It does not take a lot of effort (it does take expense) to get the period details right. What does take effort is capturing the correct feel of that period. The vast majority of people are not that conscious about the times and the society in which they live, they just move through it and in many ways simply adapt without agonizing over it or even realizing it, because few people care enough to drive social change. Society has become more accepting of gay people in the past dozen years (although still has far to go), but for most people it's not a conscious case of "I think I'll set aside my old attitudes and be more accepting." When Hollywood does a period piece about the '90s in about 2030, are they going to have people saying "I know what I am doing is wrong for the greenhouse effect [note forced '90s lingo], but sign me up anyway for that gas-guzzling SUV"? Not if they want to get the feel of the times right.

"Mad Men" would be a far more effective critique of society in those times if they treated the attitudes then as natural without calling attention to them. Period shows like "Route 66," "Leave It to Beaver" or "Twilight Zone" can still tell us a lot about attitudes then, but more subtly, because of course the writers and producers were living through those times. They didn't call attention to those attitudes unless it was a story with an overt morality message. "Mad Men" would do well to keep its focus on the angles about those times that censorship then would not permit, and let the other behaviors speak for themselves.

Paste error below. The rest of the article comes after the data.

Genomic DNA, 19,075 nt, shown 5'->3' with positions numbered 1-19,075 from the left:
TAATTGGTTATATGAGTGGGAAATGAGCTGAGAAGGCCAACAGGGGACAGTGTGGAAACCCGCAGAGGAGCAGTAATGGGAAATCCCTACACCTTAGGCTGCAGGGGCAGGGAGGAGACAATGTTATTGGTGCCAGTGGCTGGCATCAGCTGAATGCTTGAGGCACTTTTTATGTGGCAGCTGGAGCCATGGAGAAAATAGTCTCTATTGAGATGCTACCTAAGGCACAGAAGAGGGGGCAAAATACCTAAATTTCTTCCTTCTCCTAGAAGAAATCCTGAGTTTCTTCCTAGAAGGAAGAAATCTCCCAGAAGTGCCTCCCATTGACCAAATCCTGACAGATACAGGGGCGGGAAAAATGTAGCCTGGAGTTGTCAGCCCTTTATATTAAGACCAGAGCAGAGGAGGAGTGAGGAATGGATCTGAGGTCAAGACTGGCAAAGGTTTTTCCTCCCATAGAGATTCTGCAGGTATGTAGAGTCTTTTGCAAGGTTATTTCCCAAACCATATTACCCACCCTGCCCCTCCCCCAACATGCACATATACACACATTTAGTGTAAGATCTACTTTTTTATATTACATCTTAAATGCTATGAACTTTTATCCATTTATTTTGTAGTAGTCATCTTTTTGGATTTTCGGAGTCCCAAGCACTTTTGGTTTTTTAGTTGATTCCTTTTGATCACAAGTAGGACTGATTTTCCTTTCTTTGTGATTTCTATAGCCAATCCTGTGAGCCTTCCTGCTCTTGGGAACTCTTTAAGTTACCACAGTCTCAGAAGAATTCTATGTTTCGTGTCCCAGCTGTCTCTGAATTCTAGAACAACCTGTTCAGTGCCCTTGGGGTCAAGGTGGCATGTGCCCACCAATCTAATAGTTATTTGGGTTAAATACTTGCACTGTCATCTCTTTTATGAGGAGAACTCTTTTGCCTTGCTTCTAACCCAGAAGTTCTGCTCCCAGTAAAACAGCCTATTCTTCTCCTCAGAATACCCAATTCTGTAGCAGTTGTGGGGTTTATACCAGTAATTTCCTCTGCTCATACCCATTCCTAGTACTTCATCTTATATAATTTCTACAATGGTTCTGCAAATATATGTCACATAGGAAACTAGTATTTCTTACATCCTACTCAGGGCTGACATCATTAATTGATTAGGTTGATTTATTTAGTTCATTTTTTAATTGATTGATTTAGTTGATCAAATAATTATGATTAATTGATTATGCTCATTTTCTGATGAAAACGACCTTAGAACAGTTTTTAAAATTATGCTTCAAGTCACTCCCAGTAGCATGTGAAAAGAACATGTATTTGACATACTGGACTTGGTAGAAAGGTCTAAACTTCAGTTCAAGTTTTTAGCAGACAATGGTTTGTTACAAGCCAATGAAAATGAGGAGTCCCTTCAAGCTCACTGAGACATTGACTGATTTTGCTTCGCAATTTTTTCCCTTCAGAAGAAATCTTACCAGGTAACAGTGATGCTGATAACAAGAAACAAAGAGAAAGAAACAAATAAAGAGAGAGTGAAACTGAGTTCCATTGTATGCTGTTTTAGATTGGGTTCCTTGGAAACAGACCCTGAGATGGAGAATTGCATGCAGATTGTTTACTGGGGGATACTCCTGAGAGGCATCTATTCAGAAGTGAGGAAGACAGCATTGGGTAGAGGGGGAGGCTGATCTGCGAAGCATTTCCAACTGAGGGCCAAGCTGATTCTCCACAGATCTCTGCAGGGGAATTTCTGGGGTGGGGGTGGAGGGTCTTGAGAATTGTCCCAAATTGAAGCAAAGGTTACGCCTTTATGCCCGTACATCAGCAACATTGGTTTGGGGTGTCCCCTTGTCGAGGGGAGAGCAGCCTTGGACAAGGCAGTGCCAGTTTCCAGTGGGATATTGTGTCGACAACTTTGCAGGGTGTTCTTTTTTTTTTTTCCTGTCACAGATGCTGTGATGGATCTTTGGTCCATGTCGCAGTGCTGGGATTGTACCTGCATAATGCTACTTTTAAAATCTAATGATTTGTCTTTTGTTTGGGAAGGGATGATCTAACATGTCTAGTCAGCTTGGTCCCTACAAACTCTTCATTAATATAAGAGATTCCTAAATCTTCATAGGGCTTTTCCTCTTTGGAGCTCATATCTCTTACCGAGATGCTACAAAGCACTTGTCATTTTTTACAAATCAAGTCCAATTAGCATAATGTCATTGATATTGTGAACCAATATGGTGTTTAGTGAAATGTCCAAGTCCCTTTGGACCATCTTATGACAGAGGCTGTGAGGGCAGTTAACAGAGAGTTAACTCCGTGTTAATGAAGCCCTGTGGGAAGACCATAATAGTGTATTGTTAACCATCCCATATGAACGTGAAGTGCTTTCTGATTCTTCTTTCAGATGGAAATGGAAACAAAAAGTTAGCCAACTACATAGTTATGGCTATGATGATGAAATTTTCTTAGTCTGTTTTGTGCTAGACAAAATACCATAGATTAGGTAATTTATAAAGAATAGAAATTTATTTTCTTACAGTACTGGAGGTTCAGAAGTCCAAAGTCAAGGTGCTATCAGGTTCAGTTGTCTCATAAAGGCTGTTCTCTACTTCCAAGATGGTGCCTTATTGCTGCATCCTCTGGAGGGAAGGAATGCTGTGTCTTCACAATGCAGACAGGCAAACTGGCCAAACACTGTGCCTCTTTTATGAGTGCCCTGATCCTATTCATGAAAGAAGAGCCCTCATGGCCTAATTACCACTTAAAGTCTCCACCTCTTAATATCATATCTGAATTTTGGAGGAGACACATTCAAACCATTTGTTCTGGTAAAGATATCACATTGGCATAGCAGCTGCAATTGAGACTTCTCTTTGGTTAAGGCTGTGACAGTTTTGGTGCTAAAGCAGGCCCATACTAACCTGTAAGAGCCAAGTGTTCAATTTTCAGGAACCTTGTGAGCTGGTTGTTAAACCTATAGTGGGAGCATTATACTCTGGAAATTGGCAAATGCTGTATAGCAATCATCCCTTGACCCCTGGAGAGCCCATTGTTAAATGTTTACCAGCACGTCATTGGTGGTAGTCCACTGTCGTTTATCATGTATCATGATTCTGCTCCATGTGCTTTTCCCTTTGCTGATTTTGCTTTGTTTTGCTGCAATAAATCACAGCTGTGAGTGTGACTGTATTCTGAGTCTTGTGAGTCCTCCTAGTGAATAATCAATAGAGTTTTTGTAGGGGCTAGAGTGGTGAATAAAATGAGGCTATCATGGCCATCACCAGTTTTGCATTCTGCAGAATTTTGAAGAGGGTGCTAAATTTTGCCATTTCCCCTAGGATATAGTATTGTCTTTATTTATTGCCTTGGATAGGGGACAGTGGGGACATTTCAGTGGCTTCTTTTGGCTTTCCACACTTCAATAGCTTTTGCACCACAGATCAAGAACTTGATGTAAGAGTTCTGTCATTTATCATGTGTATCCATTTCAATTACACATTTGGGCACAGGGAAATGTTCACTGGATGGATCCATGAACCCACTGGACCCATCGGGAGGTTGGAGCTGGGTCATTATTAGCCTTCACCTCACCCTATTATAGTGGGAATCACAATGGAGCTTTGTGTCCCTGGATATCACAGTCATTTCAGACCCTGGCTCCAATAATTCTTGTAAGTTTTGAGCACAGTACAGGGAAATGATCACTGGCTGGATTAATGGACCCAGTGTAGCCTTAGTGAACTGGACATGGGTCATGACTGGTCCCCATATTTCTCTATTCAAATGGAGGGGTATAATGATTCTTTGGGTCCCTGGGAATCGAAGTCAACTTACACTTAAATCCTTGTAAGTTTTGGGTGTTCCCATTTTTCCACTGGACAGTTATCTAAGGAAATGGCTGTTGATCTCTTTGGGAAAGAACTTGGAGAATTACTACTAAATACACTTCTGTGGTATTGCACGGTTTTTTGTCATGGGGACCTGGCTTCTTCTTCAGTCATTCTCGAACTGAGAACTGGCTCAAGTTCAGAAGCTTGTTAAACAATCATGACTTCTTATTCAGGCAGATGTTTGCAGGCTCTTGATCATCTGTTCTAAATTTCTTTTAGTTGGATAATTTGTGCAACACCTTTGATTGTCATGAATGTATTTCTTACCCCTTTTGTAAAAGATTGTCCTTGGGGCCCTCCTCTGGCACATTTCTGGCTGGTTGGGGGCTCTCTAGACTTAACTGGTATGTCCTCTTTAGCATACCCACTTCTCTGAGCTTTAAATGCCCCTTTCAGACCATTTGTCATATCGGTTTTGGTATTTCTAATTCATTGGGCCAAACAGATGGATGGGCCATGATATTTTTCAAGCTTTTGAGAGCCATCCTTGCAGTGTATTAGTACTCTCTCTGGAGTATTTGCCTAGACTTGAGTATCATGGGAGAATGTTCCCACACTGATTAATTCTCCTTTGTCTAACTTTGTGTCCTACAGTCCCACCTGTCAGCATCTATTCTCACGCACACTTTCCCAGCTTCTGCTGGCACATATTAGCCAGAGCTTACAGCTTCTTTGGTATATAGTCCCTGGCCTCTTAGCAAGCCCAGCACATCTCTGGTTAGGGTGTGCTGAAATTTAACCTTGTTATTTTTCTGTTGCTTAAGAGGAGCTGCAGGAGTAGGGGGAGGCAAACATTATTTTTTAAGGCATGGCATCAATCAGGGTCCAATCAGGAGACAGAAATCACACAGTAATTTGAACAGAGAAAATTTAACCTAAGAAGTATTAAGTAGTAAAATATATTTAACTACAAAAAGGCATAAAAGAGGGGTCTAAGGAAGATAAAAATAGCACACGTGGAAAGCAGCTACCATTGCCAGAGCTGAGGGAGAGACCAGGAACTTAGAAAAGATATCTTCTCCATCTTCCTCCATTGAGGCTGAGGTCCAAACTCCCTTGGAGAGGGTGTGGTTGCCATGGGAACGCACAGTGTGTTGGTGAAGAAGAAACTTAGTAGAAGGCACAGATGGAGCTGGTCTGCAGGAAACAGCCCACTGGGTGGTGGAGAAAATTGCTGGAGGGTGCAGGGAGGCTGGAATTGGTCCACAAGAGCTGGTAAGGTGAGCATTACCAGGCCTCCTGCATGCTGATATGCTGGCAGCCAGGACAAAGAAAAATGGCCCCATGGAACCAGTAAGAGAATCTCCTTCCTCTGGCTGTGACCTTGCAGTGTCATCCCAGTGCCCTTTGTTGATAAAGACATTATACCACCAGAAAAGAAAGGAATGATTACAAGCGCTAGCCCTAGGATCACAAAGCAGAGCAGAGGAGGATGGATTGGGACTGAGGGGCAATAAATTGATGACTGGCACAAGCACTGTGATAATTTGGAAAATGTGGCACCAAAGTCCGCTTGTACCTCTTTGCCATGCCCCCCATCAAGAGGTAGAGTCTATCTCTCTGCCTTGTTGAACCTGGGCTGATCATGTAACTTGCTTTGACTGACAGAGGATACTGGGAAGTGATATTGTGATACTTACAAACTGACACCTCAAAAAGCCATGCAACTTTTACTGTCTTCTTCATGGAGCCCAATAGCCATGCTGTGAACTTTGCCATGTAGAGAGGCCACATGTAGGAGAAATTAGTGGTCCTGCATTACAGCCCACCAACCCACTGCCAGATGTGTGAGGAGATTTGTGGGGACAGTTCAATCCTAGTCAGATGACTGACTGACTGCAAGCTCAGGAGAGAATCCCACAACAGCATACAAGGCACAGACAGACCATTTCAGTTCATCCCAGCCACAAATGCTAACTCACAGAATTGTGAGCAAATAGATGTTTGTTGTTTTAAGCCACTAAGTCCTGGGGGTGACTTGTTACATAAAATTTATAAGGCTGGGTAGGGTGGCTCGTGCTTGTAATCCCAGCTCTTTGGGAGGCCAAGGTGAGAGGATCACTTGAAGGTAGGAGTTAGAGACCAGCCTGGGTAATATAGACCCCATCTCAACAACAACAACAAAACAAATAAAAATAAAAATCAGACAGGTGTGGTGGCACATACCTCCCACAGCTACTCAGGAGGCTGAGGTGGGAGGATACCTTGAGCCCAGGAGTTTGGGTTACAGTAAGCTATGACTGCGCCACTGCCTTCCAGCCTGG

-- TruthandConsequences

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Matthew Weiner has said that "Mad Men" does not literally portray the 1960s -- so despite the attention to period detail, we really can't watch the show and think either "Wow, so this is what life was like in 1960!" or about how much better or worse we are in 2008. Hey, people may be more gun-mad now, but remember how easy it was for Pete to exchange the chip-n-dip for a rifle? No waiting period for that phallic symbol!

As Heather Havrilesky's review articulates beautifully, the show is about the search for identity in the era of self-absorption and rampant consumerism, an era that continues unabated today. The characters on the show are all lonely yet utterly self-interested, unable to get past the surface. Don has (almost) convinced himself that he and other Madison Avenue execs invented love, desire and belonging, yet all of Season 1 shows his difficulty balancing his deliberately fatalistic, nihilistic philosophy with his unsatisfied need for real human contact, which he momentarily finds with Rachel. Yet appearances and lifestyle are just as important to Rachel as to everyone else--and she reminds Don how pathetic he ultimately is for revealing his vulnerabilities.

And the use of "Don't Think Twice, It's Alright" at the end of the Season 1 finale was quite deliberately anachronistic. The "Mad Men" epitomize the cynicism that Dylan exposes in that song. The music just took a couple of years to catch up. (What 1960 song could the producers have chosen that would have been a similarly meaningful parallel to Don's emotions at the end of the show?)

-- wetnoodle

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Salon Staff